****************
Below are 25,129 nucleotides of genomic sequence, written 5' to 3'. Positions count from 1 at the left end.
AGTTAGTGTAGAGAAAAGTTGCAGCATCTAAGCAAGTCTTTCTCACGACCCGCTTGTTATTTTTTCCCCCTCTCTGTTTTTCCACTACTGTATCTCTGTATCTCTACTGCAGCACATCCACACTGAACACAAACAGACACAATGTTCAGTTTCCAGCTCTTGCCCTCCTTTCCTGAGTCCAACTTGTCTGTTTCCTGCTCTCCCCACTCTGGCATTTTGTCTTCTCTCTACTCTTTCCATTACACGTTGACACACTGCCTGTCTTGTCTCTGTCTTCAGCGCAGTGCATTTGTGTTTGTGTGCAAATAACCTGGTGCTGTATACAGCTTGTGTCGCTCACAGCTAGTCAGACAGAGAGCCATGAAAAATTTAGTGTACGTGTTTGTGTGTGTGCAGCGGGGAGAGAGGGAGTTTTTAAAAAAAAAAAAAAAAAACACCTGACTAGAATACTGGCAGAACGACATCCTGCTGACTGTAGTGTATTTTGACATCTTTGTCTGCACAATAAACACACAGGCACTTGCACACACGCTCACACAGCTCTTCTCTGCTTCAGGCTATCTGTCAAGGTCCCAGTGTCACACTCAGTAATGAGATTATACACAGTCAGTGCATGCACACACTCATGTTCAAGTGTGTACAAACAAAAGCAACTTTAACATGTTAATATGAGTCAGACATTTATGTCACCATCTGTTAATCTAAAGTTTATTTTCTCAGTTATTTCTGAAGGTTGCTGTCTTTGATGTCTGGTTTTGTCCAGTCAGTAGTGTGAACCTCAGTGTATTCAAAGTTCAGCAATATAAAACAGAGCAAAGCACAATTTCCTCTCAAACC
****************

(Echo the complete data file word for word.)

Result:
Below are 25,129 nucleotides of genomic sequence, written 5' to 3'. Positions count from 1 at the left end.
AGTTAGTGTAGAGAAAAGTTGCAGCATCTAAGCAAGTCTTTCTCACGACCCGCTTGTTATTTTTTCCCCCTCTCTGTTTTTCCACTACTGTATCTCTGTATCTCTACTGCAGCACATCCACACTGAACACAAACAGACACAATGTTCAGTTTCCAGCTCTTGCCCTCCTTTCCTGAGTCCAACTTGTCTGTTTCCTGCTCTCCCCACTCTGGCATTTTGTCTTCTCTCTACTCTTTCCATTACACGTTGACACACTGCCTGTCTTGTCTCTGTCTTCAGCGCAGTGCATTTGTGTTTGTGTGCAAATAACCTGGTGCTGTATACAGCTTGTGTCGCTCACAGCTAGTCAGACAGAGAGCCATGAAAAATTTAGTGTACGTGTTTGTGTGTGTGCAGCGGGGAGAGAGGGAGTTTTTAAAAAAAAAAAAAAAAAACACCTGACTAGAATACTGGCAGAACGACATCCTGCTGACTGTAGTGTATTTTGACATCTTTGTCTGCACAATAAACACACAGGCACTTGCACACACGCTCACACAGCTCTTCTCTGCTTCAGGCTATCTGTCAAGGTCCCAGTGTCACACTCAGTAATGAGATTATACACAGTCAGTGCATGCACACACTCATGTTCAAGTGTGTACAAACAAAAGCAACTTTAACATGTTAATATGAGTCAGACATTTATGTCACCATCTGTTAATCTAAAGTTTATTTTCTCAGTTATTTCTGAAGGTTGCTGTCTTTGATGTCTGGTTTTGTCCAGTCAGTAGTGTGAACCTCAGTGTATTCAAAGTTCAGCAATATAAAACAGAGCAAAGCACAATTTCCTCTCAAACC